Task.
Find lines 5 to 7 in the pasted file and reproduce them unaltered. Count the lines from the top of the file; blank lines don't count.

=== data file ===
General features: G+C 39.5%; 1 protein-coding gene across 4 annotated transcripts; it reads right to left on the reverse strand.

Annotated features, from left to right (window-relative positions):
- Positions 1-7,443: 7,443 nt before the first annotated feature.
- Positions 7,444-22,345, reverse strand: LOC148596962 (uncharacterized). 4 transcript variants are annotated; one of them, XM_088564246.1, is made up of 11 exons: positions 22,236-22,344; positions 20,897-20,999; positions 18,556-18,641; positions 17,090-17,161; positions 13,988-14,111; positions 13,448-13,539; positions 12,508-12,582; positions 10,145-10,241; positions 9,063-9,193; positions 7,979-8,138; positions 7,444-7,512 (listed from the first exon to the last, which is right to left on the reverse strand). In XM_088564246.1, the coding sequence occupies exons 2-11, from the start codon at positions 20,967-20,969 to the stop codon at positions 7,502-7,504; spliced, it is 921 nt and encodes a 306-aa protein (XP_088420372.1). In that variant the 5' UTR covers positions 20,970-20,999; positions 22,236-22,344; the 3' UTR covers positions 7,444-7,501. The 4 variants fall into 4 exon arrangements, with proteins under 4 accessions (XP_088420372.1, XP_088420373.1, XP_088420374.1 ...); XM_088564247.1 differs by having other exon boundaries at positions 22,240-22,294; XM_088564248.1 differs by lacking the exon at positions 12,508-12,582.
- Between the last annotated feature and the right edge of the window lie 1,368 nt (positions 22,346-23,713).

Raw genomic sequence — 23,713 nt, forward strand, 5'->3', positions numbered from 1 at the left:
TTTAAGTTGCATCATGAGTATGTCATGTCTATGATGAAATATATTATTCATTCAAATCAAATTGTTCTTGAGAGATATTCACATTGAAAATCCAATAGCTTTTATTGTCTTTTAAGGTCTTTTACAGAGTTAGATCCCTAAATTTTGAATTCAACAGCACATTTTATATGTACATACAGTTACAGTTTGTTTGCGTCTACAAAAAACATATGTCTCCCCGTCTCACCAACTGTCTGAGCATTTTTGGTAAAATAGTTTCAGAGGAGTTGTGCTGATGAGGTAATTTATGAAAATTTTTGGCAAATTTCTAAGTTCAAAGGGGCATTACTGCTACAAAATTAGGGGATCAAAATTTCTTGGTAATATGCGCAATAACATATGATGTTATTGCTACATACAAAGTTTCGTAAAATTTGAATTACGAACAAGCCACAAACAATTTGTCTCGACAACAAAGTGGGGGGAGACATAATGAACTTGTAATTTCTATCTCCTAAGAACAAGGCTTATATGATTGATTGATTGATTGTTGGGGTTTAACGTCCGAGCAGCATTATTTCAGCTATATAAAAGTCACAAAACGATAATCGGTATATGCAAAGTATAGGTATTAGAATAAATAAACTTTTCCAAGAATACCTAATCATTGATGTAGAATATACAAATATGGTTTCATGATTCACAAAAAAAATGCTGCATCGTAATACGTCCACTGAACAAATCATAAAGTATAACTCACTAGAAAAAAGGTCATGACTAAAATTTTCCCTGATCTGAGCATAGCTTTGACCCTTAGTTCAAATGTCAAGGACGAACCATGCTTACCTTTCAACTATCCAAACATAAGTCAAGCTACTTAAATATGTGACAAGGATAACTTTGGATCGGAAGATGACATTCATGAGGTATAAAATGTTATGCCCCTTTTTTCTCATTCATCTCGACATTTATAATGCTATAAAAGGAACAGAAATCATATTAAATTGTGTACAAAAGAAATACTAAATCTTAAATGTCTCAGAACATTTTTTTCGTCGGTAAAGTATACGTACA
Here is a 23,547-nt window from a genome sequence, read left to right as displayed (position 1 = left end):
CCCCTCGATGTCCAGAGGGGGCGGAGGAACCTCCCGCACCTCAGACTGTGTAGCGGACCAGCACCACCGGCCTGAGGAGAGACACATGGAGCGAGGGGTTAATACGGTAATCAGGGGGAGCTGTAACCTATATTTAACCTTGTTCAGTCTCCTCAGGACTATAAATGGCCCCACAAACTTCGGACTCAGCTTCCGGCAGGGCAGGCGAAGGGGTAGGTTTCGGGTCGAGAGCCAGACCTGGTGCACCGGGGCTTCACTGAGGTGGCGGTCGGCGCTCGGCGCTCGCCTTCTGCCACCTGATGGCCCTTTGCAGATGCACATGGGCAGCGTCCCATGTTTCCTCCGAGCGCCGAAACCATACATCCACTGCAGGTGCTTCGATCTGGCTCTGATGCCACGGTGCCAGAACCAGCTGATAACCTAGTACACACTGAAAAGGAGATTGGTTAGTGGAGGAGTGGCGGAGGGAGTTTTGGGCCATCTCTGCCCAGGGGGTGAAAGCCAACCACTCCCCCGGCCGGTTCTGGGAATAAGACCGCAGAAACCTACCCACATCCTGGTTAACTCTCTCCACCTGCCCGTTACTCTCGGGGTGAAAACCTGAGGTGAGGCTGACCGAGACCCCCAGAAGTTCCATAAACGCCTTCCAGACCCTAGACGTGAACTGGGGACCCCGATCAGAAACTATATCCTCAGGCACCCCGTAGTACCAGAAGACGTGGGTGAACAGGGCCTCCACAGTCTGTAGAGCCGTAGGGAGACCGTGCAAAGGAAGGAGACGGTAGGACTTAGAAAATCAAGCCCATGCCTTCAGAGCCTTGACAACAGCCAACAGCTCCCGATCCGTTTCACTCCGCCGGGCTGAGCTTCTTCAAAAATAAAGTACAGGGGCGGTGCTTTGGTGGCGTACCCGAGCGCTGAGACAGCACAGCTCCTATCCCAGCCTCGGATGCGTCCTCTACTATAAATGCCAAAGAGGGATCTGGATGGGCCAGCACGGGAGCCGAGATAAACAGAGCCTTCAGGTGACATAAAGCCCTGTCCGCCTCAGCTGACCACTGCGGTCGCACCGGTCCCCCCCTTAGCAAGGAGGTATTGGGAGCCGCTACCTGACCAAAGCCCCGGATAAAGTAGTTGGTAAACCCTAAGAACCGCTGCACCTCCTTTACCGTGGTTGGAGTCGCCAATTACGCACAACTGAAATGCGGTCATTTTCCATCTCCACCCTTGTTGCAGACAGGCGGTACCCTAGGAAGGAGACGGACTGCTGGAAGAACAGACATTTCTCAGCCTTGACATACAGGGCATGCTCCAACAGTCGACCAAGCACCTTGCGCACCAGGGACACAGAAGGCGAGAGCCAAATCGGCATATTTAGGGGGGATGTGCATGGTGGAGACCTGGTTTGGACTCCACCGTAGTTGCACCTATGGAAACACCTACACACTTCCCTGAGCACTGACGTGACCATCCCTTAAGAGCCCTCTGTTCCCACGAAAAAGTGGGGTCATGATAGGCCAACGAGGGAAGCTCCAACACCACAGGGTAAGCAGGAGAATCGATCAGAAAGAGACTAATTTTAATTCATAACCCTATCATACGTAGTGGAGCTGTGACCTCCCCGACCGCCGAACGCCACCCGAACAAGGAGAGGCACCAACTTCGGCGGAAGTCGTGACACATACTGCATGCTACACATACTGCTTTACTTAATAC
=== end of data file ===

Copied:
- Between the last annotated feature and the right edge of the window lie 1,368 nt (positions 22,346-23,713).

Raw genomic sequence — 23,713 nt, forward strand, 5'->3', positions numbered from 1 at the left:
TTTAAGTTGCATCATGAGTATGTCATGTCTATGATGAAATATATTATTCATTCAAATCAAATTGTTCTTGAGAGATATTCACATTGAAAATCCAATAGCTTTTATTGTCTTTTAAGGTCTTTTACAGAGTTAGATCCCTAAATTTTGAATTCAACAGCACATTTTATATGTACATACAGTTACAGTTTGTTTGCGTCTACAAAAAACATATGTCTCCCCGTCTCACCAACTGTCTGAGCATTTTTGGTAAAATAGTTTCAGAGGAGTTGTGCTGATGAGGTAATTTATGAAAATTTTTGGCAAATTTCTAAGTTCAAAGGGGCATTACTGCTACAAAATTAGGGGATCAAAATTTCTTGGTAATATGCGCAATAACATATGATGTTATTGCTACATACAAAGTTTCGTAAAATTTGAATTACGAACAAGCCACAAACAATTTGTCTCGACAACAAAGTGGGGGGAGACATAATGAACTTGTAATTTCTATCTCCTAAGAACAAGGCTTATATGATTGATTGATTGATTGTTGGGGTTTAACGTCCGAGCAGCATTATTTCAGCTATATAAAAGTCACAAAACGATAATCGGTATATGCAAAGTATAGGTATTAGAATAAATAAACTTTTCCAAGAATACCTAATCATTGATGTAGAATATACAAATATGGTTTCATGATTCACAAAAAAAATGCTGCATCGTAATACGTCCACTGAACAAATCATAAAGTATAACTCACTAGAAAAAAGGTCATGACTAAAATTTTCCCTGATCTGAGCATAGCTTTGACCCTTAGTTCAAATGTCAAGGACGAACCATGCTTACCTTTCAACTATCCAAACATAAGTCAAGCTACTTAAATATGTGACAAGGATAACTTTGGATCGGAAGATGACATTCATGAGGTATAAAATGTTATGCCCCTTTTTTCTCATTCATCTCGACATTTATAATGCTATAAAAGGAACAGAAATCATATTAAATTGTGTACAAAAGAAATACTAAATCTTAAATGTCTCAGAACATTTTTTTCGTCGGTAAAGTATACGTACA